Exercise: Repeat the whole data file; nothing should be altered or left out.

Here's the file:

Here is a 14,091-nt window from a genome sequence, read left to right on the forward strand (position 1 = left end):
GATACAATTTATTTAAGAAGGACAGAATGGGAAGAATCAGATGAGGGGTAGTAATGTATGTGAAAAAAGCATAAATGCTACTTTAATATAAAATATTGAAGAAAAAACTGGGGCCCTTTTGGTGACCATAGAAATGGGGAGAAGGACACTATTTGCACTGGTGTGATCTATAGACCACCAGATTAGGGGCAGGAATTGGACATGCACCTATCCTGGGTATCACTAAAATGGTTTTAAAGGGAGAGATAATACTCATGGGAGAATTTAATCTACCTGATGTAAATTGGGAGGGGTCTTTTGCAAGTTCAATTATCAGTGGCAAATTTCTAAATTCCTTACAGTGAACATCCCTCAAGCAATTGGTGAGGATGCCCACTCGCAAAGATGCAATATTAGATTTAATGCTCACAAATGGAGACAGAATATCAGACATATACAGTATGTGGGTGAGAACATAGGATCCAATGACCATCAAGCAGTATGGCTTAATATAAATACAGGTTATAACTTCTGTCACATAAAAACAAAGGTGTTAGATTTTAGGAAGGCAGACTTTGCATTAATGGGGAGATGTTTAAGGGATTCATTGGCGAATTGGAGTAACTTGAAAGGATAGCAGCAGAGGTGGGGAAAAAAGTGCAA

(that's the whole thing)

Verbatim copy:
Here is a 14,091-nt window from a genome sequence, read left to right on the forward strand (position 1 = left end):
GATACAATTTATTTAAGAAGGACAGAATGGGAAGAATCAGATGAGGGGTAGTAATGTATGTGAAAAAAGCATAAATGCTACTTTAATATAAAATATTGAAGAAAAAACTGGGGCCCTTTTGGTGACCATAGAAATGGGGAGAAGGACACTATTTGCACTGGTGTGATCTATAGACCACCAGATTAGGGGCAGGAATTGGACATGCACCTATCCTGGGTATCACTAAAATGGTTTTAAAGGGAGAGATAATACTCATGGGAGAATTTAATCTACCTGATGTAAATTGGGAGGGGTCTTTTGCAAGTTCAATTATCAGTGGCAAATTTCTAAATTCCTTACAGTGAACATCCCTCAAGCAATTGGTGAGGATGCCCACTCGCAAAGATGCAATATTAGATTTAATGCTCACAAATGGAGACAGAATATCAGACATATACAGTATGTGGGTGAGAACATAGGATCCAATGACCATCAAGCAGTATGGCTTAATATAAATACAGGTTATAACTTCTGTCACATAAAAACAAAGGTGTTAGATTTTAGGAAGGCAGACTTTGCATTAATGGGGAGATGTTTAAGGGATTCATTGGCGAATTGGAGTAACTTGAAAGGATAGCAGCAGAGGTGGGGAAAAAAGTGCAA